How to survive winter through feeding your colony

How to survive winter through feeding your colony

A common phone call that we receive in March of each year:

Caller – “Ray, I do not know what happened. I opened my hive today and all the bees are dead!  It must be that the colony collapse disorder has hit my area.”  

Ray – “When were you last in your hive”? 

Caller – “I have not been in my hive since November of last year”.

Ray – “How much honey was in the hive when you opened it up this week?”

Caller – “There were no frames of honey found in the hive.  I always leave a full super of honey and that gets the bees through the winter.” 

 Yes, this caller did all the right things in keeping a super of honey for their food source during the winter months.  The problem is that the caller did not understand that the colony was much more larger this year and the winter months were three weeks longer than average.

It is very important to check on your hive during this time of the year.  Regardless of how cold it is today, you can go out and stand behind your hive and gently lift the rear of the hive about 1 inch just to feel the weight of the hive.  If it is heavy, there should be enough honey for a couple more weeks.  If the hive is light weight, it is time for a quick action plan.  An easy way to feed the bees would be is to insert a Boardman Entrance Feeder in the front of the hive utilizing the larger sized opening of the entrance reducer.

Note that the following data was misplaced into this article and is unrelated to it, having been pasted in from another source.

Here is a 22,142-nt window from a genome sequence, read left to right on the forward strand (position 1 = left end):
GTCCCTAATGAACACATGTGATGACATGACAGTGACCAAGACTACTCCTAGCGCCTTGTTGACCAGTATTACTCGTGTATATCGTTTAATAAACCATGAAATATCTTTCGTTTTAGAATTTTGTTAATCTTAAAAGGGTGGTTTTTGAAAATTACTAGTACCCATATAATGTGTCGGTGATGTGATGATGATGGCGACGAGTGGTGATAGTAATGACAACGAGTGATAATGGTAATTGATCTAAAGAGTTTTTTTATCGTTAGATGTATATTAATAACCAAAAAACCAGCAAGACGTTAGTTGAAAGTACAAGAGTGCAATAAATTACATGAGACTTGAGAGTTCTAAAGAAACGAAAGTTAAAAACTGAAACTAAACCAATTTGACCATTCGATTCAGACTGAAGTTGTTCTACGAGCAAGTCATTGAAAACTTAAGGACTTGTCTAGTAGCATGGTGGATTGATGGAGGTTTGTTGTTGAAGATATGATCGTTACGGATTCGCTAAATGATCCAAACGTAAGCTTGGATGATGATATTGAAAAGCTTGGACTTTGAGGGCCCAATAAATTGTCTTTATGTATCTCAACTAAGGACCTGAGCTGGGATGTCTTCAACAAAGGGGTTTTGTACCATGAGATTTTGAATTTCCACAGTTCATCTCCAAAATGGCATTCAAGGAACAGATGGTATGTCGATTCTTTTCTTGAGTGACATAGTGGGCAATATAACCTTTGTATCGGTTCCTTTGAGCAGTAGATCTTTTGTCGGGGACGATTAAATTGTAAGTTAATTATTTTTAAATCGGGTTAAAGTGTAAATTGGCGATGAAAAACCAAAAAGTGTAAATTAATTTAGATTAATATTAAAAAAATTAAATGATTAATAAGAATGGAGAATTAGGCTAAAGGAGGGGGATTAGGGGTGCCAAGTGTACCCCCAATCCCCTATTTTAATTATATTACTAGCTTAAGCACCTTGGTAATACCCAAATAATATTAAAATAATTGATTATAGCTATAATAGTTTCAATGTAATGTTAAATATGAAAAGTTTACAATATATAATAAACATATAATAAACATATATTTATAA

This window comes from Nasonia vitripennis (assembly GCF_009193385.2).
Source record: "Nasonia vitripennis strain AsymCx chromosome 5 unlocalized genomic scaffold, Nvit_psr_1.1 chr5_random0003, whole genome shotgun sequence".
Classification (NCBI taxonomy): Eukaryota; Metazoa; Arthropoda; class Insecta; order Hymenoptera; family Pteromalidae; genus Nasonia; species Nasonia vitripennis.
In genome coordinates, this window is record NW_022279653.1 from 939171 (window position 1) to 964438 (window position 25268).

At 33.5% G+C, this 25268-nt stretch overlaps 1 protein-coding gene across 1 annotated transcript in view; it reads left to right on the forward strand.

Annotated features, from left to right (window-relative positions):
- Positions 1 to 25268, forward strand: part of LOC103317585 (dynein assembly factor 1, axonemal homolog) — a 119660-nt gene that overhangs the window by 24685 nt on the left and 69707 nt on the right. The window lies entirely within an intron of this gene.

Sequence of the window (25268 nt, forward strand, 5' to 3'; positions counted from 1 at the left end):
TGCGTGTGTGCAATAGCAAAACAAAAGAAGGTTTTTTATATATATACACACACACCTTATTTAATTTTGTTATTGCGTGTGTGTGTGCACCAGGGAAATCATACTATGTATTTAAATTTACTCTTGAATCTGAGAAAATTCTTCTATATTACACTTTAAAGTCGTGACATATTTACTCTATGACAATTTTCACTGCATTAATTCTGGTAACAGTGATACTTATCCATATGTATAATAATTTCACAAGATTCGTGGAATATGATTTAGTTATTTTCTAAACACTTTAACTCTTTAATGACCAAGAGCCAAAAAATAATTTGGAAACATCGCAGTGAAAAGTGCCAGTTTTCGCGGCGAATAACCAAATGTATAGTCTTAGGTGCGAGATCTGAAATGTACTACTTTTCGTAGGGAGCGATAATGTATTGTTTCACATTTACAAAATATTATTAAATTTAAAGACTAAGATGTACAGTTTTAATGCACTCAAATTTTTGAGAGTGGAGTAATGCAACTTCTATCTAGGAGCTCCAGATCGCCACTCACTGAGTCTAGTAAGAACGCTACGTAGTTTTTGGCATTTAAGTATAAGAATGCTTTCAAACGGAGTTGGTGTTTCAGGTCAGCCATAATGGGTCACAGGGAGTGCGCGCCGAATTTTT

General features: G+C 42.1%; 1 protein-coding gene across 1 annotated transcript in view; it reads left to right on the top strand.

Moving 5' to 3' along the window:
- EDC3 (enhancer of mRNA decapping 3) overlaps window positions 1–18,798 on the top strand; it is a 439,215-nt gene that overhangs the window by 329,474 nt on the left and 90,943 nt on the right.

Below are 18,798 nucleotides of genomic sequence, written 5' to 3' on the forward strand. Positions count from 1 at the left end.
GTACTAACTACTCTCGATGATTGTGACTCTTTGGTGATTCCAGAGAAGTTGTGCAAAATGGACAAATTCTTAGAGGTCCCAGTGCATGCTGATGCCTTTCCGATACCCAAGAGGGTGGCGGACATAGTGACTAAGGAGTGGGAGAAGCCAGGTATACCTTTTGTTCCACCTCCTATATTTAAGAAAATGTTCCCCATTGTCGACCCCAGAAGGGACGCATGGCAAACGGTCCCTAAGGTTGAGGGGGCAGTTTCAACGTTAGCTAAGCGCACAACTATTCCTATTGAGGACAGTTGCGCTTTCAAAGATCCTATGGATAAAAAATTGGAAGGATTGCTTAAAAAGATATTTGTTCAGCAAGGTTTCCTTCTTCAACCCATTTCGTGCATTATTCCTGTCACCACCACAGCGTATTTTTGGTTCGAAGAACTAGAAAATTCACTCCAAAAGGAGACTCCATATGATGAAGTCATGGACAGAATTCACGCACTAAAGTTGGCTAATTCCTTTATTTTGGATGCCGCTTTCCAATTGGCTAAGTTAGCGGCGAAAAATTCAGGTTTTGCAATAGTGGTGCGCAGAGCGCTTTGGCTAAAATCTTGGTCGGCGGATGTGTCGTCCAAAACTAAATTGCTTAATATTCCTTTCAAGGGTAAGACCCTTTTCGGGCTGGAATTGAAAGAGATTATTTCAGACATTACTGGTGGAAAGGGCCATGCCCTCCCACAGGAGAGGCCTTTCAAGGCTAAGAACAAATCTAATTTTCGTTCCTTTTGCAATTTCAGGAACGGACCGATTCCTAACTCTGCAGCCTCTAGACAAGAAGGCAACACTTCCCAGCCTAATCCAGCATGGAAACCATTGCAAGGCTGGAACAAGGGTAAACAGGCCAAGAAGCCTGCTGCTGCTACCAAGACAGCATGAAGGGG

The Boardman Feeder should be filled with a sugar water ratio of 2:1.  This will allow your bees the necessary hydration and food to continue through the winter season. 

You can also pour pollen granules on a shallow plate and place it on the top bar, of the top super of the hive.

Another feeding source can be making a pollen patty out of fondant.  You simply purchase or make a sugar patty and add a 1/2 cup of pollen granules, seven drops of Lemongrass essential oil, and 7 drops of Tea tree essential oil and mix these ingredients together, by hand.

Always remember, the temperature must be above 55 degrees before you open your hive.  Your bees will greatly appreciate a “pollen protein patty” during this time of the year.  It best to be in the hive no more than 5 minutes to help retain the warmth of the colony and to not chill your bees.

If you can give your bees sugar water and pollen patties it should get them through the winter!

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